- Nicholas Hewitt (1945–2019)
The death on 1 March 2019 of Nick Hewitt, Editor of the journal French Cultural Studies, came as a shock and a grievous loss to the academic community in French studies. He was a scholar of sharp insight, whose compendious knowledge of French culture in the twentieth century was allied to a passion for its human dimensions. He wrote about major writers as well as neglected groups, and pioneered the study of urban cultures, notably in Montmartre and Marseille. He was an academic animateur at the centre of a wide network of scholars, which he built with the aid of the journal, as well as with well-focused workshops and conferences, and convivial personal meetings. He was an inspiring teacher and was particularly committed to helping and mentoring younger scholars.
Nicholas Hewitt was born on 22 November 1945 in Hertford, and attended St Albans School. He read for his undergraduate degree at the University of Hull, which had a large and vibrant French department. He was stimulated to undertake postgraduate studies there under the supervision of Paul Ginestier, a prominent specialist in the literary and intellectual figures of the mid twentieth century. He completed his doctorate in 1975, on ‘André Malraux and the Concept of Will’, focusing on the ambiguities of this Communist militant of the 1930s who became a Gaullist Minister of Culture in the 1960s.
Nick began his academic career as a lecturer at the University of Southampton, before moving to the University of Warwick, where the innovative Department of French Studies gave him scope to teach and research a wide range of topics in French life and culture. The founding Professor of French at Warwick was Donald Charlton, a former Reader at Hull, who fostered an interdisciplinary environment that brought French together with the study of European literature, philosophy, politics, and history. Nick thrived in this environment and in 1989 was appointed to the Chair of French at the University of Nottingham, where he was an effective advocate for French, modern languages, and cultural studies. He was General Editor of Nottingham French Studies for many years. Alongside his research and teaching, he served in many influential positions, as Head of the French Department, Head of a new Department of Critical Theory and Cultural Studies, and Head of School and Dean of the Faculty of Arts. In these roles, he was a driving force behind the university’s establishment of overseas campuses and the designing of new degrees in International Media and Communications. He was a strong believer in the human dimension of academic communities and played a correspondingly prominent role in the social life of the campus at Nottingham. [End Page 671]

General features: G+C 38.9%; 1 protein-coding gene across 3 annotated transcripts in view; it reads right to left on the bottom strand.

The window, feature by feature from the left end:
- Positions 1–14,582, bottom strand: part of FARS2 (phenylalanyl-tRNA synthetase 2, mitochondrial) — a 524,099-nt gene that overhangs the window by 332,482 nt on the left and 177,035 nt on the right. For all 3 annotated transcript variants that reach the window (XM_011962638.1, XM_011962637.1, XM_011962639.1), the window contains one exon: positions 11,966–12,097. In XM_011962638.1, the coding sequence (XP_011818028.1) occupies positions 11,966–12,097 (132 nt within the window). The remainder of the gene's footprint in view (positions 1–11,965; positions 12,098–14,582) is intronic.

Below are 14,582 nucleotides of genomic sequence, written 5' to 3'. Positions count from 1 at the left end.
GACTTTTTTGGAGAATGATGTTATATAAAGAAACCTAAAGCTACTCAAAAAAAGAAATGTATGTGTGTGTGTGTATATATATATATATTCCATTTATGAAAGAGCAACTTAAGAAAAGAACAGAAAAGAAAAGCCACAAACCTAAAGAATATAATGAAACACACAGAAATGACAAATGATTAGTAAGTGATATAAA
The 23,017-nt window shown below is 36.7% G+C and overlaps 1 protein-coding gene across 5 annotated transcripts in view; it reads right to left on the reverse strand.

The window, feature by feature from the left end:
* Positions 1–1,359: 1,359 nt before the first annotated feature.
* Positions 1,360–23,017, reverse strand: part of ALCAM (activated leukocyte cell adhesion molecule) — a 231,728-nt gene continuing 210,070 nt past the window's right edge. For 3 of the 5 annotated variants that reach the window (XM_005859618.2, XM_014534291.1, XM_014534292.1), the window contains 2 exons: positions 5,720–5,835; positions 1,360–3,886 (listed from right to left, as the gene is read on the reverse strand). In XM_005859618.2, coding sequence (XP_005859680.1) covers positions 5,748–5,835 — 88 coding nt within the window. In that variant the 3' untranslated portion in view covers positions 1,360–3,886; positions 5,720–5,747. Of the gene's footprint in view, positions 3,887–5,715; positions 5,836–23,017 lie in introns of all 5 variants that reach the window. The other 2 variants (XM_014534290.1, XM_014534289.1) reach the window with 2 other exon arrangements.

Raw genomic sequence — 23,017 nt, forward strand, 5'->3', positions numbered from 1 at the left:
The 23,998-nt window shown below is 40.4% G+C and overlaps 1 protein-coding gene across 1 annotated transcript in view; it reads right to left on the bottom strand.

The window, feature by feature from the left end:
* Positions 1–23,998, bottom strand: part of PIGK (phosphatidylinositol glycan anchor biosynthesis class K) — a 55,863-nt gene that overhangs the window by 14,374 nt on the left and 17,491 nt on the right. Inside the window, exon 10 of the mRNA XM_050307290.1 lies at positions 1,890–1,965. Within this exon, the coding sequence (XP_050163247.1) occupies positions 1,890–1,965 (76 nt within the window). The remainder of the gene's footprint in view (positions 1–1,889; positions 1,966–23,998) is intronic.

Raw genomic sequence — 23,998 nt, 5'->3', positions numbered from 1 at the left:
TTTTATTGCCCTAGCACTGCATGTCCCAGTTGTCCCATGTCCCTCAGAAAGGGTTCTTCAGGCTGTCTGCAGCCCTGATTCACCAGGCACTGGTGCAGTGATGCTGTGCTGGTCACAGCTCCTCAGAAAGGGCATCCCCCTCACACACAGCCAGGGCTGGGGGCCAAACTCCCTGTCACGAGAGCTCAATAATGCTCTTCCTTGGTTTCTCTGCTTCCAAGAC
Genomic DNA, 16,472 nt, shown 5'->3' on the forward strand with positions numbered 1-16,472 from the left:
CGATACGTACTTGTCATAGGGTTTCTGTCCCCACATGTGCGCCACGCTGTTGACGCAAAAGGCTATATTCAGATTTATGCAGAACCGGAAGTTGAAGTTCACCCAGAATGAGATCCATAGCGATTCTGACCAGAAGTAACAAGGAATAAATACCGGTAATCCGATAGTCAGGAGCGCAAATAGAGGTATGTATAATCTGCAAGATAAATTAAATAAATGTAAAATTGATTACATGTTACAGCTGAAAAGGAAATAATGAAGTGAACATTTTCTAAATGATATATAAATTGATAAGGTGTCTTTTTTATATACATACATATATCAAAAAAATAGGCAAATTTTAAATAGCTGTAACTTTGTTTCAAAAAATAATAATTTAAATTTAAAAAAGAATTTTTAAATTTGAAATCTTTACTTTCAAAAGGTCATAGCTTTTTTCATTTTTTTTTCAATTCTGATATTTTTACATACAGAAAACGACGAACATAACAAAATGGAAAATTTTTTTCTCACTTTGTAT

Early in his academic career, Nick wrote articles on major writers such as Céline and Sartre, as well as on less well known figures, such as Victor Margueritte and Henri Troyat, devoting a monograph to the latter (Boston, MA: Twayne, 1984). The connections between many of these writers were shrewdly delineated in his book ‘Les Maladies du siècle’: The Image of Malaise in French Fiction and Thought in the Inter-war Years (Hull: Hull University Press, 1988), based on a series of lectures he gave at the École normale supérieure. This study of a collective obsession with sickness and death was preceded by a fine monograph, The Golden Age of Louis-Ferdinand Céline (Leamington Spa: Berg, 1987), which portrayed Céline as a writer ‘with nothing to look forward to, and no past to which to return’ (p. 12) and simply lashing out at the present. He returned to Céline in a later book, The Life of Céline: A Critical Biography (Oxford: Blackwell, 1999), analysing the writer’s modernism and alienation in more depth and illuminating them with rich historical and biographical detail, in which Nick excelled.
He found a similar malaise in many post-war writers, and explored the work of novelists, artists, musicians, and journalists of the late 1940s and the 1950s, particularly the ‘reactionary bohemians’ of the rive droite and the ‘Hussards’ group of right-wing novelists. His abiding interest in the distinctive culture of Montmartre was nourished by connections...